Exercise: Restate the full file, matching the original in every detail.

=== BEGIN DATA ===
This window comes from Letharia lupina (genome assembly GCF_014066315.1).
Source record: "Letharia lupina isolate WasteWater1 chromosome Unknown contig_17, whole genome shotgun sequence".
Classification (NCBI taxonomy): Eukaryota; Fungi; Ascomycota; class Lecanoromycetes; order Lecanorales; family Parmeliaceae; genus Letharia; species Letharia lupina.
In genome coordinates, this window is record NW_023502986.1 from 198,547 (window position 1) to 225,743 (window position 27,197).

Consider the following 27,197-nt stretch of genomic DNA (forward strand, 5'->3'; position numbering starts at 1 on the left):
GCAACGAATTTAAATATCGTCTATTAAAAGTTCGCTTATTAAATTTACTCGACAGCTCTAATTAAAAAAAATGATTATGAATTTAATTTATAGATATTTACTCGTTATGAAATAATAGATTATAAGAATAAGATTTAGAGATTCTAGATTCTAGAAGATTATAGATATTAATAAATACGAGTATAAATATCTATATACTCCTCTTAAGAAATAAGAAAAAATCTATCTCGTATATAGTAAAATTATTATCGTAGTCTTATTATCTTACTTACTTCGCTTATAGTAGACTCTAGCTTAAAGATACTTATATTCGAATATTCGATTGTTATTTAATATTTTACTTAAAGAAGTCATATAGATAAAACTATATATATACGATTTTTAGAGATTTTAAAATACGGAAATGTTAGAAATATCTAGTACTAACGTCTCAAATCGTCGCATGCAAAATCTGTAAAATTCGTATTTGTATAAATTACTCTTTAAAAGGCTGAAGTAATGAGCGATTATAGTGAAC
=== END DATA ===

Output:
This window comes from Letharia lupina (genome assembly GCF_014066315.1).
Source record: "Letharia lupina isolate WasteWater1 chromosome Unknown contig_17, whole genome shotgun sequence".
Classification (NCBI taxonomy): Eukaryota; Fungi; Ascomycota; class Lecanoromycetes; order Lecanorales; family Parmeliaceae; genus Letharia; species Letharia lupina.
In genome coordinates, this window is record NW_023502986.1 from 198,547 (window position 1) to 225,743 (window position 27,197).

Consider the following 27,197-nt stretch of genomic DNA (forward strand, 5'->3'; position numbering starts at 1 on the left):
GCAACGAATTTAAATATCGTCTATTAAAAGTTCGCTTATTAAATTTACTCGACAGCTCTAATTAAAAAAAATGATTATGAATTTAATTTATAGATATTTACTCGTTATGAAATAATAGATTATAAGAATAAGATTTAGAGATTCTAGATTCTAGAAGATTATAGATATTAATAAATACGAGTATAAATATCTATATACTCCTCTTAAGAAATAAGAAAAAATCTATCTCGTATATAGTAAAATTATTATCGTAGTCTTATTATCTTACTTACTTCGCTTATAGTAGACTCTAGCTTAAAGATACTTATATTCGAATATTCGATTGTTATTTAATATTTTACTTAAAGAAGTCATATAGATAAAACTATATATATACGATTTTTAGAGATTTTAAAATACGGAAATGTTAGAAATATCTAGTACTAACGTCTCAAATCGTCGCATGCAAAATCTGTAAAATTCGTATTTGTATAAATTACTCTTTAAAAGGCTGAAGTAATGAGCGATTATAGTGAAC